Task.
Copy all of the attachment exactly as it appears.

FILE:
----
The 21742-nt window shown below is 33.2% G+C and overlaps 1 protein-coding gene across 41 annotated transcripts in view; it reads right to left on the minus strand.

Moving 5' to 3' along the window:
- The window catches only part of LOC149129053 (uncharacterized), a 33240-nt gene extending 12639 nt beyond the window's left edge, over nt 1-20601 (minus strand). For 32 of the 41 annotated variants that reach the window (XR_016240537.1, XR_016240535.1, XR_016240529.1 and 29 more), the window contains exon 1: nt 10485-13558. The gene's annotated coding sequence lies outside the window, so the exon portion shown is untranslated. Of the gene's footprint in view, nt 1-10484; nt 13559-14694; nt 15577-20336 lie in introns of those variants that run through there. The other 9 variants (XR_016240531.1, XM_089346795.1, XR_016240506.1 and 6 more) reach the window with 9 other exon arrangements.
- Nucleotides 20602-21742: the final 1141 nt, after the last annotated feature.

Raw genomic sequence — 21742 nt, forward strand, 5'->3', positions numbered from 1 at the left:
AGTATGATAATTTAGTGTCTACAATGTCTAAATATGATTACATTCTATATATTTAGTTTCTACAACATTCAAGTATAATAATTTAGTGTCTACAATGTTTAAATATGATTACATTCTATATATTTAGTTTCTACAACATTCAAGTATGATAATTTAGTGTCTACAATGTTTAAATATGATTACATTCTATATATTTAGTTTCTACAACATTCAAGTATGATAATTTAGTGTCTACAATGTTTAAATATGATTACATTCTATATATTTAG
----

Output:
The 21742-nt window shown below is 33.2% G+C and overlaps 1 protein-coding gene across 41 annotated transcripts in view; it reads right to left on the minus strand.

Moving 5' to 3' along the window:
- The window catches only part of LOC149129053 (uncharacterized), a 33240-nt gene extending 12639 nt beyond the window's left edge, over nt 1-20601 (minus strand). For 32 of the 41 annotated variants that reach the window (XR_016240537.1, XR_016240535.1, XR_016240529.1 and 29 more), the window contains exon 1: nt 10485-13558. The gene's annotated coding sequence lies outside the window, so the exon portion shown is untranslated. Of the gene's footprint in view, nt 1-10484; nt 13559-14694; nt 15577-20336 lie in introns of those variants that run through there. The other 9 variants (XR_016240531.1, XM_089346795.1, XR_016240506.1 and 6 more) reach the window with 9 other exon arrangements.
- Nucleotides 20602-21742: the final 1141 nt, after the last annotated feature.

Raw genomic sequence — 21742 nt, forward strand, 5'->3', positions numbered from 1 at the left:
AGTATGATAATTTAGTGTCTACAATGTCTAAATATGATTACATTCTATATATTTAGTTTCTACAACATTCAAGTATAATAATTTAGTGTCTACAATGTTTAAATATGATTACATTCTATATATTTAGTTTCTACAACATTCAAGTATGATAATTTAGTGTCTACAATGTTTAAATATGATTACATTCTATATATTTAGTTTCTACAACATTCAAGTATGATAATTTAGTGTCTACAATGTTTAAATATGATTACATTCTATATATTTAG